I never thought about reading romance novels, although I knew two (very good) girls in high school who read them constantly. I wound up reading my first romance novel by accident. Andrew’s grandmother trades stacks and stacks of books with her friends. One summer, about 4 years ago, she gave me a stack of five books to read, and unknown to me, two of them were
This week I read several short stories to broaden what I teach to students. I have a love/hate relationship with a lot of the stories because they depict situations which are miserable or embarrassing for the main character. However, these stories are well-written and are perfect for meaningful discussions about core values, family, love, relationships, and class divides.
Here is what I read this week:
"The Necklace" by Guy de Maupassant - Matilde is a beautiful woman from a lower class family. She believes that she deserves pretty and expensive things, and resents her husband for being unable to provide them. When they are invited to a fancy party, Matilde buys an expensive dress and borrows a necklace from her good friend in order to fit in. It is hard to like Matilde's character, or to feel sorry for her, when she has an unfounded sense of entitlement.
"The Stolen Party" by Liliana Heker - Rosaura is invited to a birthday party for her friend Luciana, but Rosaura's mother insists that Luciana does not see her as a friend, but as the maid's daughter. It is interesting to read a story in which a slow understanding rolls over you instead of the author revealing all in a dramatic pivotal moment.
"The Secret Life of Walter Mitty" by James Thurber - Walter daydreams more than he experiences real life. Whether he is saving the patient in the operating room or flying solo in a bombing mission for the war, Walter's secret daydreams are as fascinating to readers as they are annoying to his wife.
"The Gift of the Magi" by O. Henry - A poor couple sell precious belongings in order to afford Christmas presents for one another. This story is more frustrating than heartwarming to me because I think the couple could have spent their money more wisely.
"Woman Hollering Creek" by Sandra Cisneros - Cleófilas hopes to find passion like she sees in a telenovela - a man to take her away from her endless chores - and instead winds up in an unfamiliar country, trapped and miserable. I have mixed feelings about this story. It not easy to read because of the loneliness Cleófilas feels and the abuse she endures. However, I don't believe in only reading happy stories, and this story is well-written and a fast read.
I am so excited that the wedding gift my friend Lauren has been working on has arrived today!
A short while after Andrew proposed in March, Lauren started making our wedding present; one of her famous handmade quilts. I have secretly wanted one of these beauties ever since she started quilting almost ten years ago.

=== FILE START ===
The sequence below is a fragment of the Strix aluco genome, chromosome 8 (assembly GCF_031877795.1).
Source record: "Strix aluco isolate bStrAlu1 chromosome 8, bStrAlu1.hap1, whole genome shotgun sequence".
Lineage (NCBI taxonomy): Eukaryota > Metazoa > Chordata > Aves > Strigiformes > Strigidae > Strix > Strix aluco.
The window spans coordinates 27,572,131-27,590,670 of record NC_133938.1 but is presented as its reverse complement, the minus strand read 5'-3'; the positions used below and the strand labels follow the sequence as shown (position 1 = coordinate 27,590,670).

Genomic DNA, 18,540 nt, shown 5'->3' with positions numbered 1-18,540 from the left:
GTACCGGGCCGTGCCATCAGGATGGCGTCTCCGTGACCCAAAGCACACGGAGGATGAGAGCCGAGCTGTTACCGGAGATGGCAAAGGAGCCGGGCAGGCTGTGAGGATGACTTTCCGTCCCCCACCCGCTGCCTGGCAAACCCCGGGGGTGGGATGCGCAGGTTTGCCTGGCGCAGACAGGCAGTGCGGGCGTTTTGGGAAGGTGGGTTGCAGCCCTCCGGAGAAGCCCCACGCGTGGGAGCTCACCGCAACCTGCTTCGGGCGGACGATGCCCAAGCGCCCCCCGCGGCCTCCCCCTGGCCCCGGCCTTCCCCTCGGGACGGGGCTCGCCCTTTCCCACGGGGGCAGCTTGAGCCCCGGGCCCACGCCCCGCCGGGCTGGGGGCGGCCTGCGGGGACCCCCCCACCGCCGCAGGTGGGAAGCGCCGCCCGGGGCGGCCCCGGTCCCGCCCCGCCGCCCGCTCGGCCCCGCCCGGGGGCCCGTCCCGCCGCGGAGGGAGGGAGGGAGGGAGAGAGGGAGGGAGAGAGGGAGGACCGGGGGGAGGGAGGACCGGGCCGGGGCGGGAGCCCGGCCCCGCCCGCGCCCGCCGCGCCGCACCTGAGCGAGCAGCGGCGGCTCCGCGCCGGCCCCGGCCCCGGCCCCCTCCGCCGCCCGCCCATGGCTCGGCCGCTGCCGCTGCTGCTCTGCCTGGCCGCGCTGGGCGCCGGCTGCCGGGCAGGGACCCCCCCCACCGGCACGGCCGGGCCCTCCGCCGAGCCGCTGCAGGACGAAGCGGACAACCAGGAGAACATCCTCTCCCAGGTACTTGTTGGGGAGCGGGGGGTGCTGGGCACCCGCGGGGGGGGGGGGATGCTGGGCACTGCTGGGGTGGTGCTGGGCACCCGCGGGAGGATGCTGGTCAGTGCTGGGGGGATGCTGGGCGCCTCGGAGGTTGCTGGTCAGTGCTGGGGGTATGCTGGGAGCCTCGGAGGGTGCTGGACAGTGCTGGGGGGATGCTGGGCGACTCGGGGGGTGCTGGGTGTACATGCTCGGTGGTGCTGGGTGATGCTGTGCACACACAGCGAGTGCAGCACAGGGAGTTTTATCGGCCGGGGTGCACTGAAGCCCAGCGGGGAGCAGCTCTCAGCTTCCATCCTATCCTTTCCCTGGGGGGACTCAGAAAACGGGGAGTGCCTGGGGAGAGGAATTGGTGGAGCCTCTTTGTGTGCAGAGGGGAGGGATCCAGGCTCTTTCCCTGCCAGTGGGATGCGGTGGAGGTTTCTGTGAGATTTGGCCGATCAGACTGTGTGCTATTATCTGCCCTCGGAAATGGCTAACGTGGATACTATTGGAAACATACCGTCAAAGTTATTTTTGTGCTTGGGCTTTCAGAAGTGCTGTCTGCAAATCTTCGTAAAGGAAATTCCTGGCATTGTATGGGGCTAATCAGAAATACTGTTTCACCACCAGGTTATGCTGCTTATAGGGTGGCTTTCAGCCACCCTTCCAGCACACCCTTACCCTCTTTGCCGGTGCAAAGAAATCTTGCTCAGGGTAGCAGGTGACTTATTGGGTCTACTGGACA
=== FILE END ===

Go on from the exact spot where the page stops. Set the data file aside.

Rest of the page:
This quilt will be loved by our family for years to come.
Thank you Lauren!
This week I did not finish my challenge on time. I will update when I have!
*Update Wednesday 7/16*
I have finished reading the play A Raisin in the Sun by Lorraine Hansberry. The play portrays the circumstances of the Younger family, a typical African American family living Chicago’s South Side. With five people in a two bedroom apartment, spirits are down because of dreams unrealized and deteriorating family relationships. Hansberry’s realistic portrayal of complex family relationships is refreshing and insightful, but the subject matter is on the depressing side. This is not the play to read if you are looking for a light read, but it is definitely worth reading.
As I mentioned before, I began reading a book three days into my summer vacation because I finally had the free time to do so. Three weeks later, I have decided to continue by reading a book a week.
Here are my first three in review:
Week 1: Size 12 and Ready to Rock by Meg Cabot
Week 2: Persepolis by Majane Satrapi
Week 3: The Sweetness at the Bottom of the Pie by Alan Bradley
Today was a very exciting day because we received our marriage license in the mail and our wedding photos are finally available!
As my first year of teaching came to a close, I realized how little time I had made for myself and my interests. The first week of summer was the first time I had read a book for fun in over a year. Growing up, I was a voracious reader, so this realization was disheartening. After my second week, and second book, came to a close, I realized that I could keep up the pace. There, my summer challenge was born; I will read a book a week.
Every Sunday, I will check in and tell you how successful (or unsuccessful) I was, as well as give you a quick review of the book I devoured. Later this week I will fill you in on my first three reads.
Have you set a challenge for yourself recently? Do you have a novel suggestion? Let me know in the comments!
This lifestyle blog is focused on sharing my adventures in travel, food, and DIY home projects. Since I am a teacher, I am sure that some of my teaching philosophies or favorite things to read will make their way into my posts as well. I hope you are entertained and inspired!